Compromising with your travel partner

Choosing travel companions can make or break a trip. There is a saying that traveling with friends is a good way to loose them. I have been lucky in the past to find a great friend or two to travel with, and even luckier to marry my perfect companion (in travel and life).  Here are a few tips to help make a trip work for you:

If your travel companions are friends, make sure that either expectations are set ahead of time, or that you are traveling with people who are up for anything. Maybe you are the one up for anything.  If so, good for you, but that is not me. For example, if one person is expecting to stay at a five star resort and the other is desiring budget travel, someone is going to have to give. If you can't meet in the middle, consider that the trip may end up being more trouble than it is worth.

If the travel companion is your spouse, consider taking turns choosing locations and planning trips.  That way each person gets a chance to see their desired location and one person isn't doing all the work. Some couples learn that it is healthier for their marriage to take separate vacations, or to work in some trips that don't include their spouse. If you managed to marry someone who doesn't like to travel.... I don't have a tip for that...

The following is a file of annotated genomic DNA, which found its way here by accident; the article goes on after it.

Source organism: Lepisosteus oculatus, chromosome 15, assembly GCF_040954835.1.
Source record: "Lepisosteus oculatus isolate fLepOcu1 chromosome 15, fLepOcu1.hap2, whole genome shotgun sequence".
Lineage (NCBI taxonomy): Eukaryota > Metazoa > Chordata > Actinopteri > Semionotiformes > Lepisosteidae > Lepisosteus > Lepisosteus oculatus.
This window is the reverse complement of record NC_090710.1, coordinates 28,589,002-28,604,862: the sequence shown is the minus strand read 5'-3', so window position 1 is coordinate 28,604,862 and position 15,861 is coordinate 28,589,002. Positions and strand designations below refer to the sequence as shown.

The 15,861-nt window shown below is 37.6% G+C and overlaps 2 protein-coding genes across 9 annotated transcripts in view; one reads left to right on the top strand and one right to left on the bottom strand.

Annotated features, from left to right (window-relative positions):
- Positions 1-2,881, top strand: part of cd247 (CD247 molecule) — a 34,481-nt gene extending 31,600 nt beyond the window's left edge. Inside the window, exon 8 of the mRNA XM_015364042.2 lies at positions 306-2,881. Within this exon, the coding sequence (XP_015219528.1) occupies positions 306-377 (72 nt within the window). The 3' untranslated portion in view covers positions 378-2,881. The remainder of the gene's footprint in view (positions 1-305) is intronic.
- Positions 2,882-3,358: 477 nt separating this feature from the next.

If you find yourself in conflict with your travel partner(s), going to separate corners for a while until things cool off may save your trip.  If you love museums but the rest of your group is only interested in outdoor activities, everyone will have more fun spending the days doing what they like best and then perhaps meeting up for dinner at the end of the day.   Again, this is where a little foresight comes in handy.  Who wants to waste time and money on a vacation they can't enjoy?

Admittedly, it's slightly disingenuous of me to blog about "compromising," since this isn't really my strong point.  When I was single, I had a few friends whose company made trips to places like Greece and Japan much more enjoyable. I even successfully navigated a few family vacations, but the key to success was generally that the trips were to places I was familiar with, so my agenda was not as ambitious as usual.  I married one of the few people who will travel with me on a regular basis. Before I met my husband, I often traveled by myself. Other than the slight awkwardness of eating in restaurants alone, the trips were enjoyable and I didn't have to worry about incorporating any priorities other than my own. One downside to consider is personal security, so if you are a woman traveling alone, consider narrowing your locations to areas favorable to such travel. As with other ventures in life, it is better to travel alone than with the wrong people.

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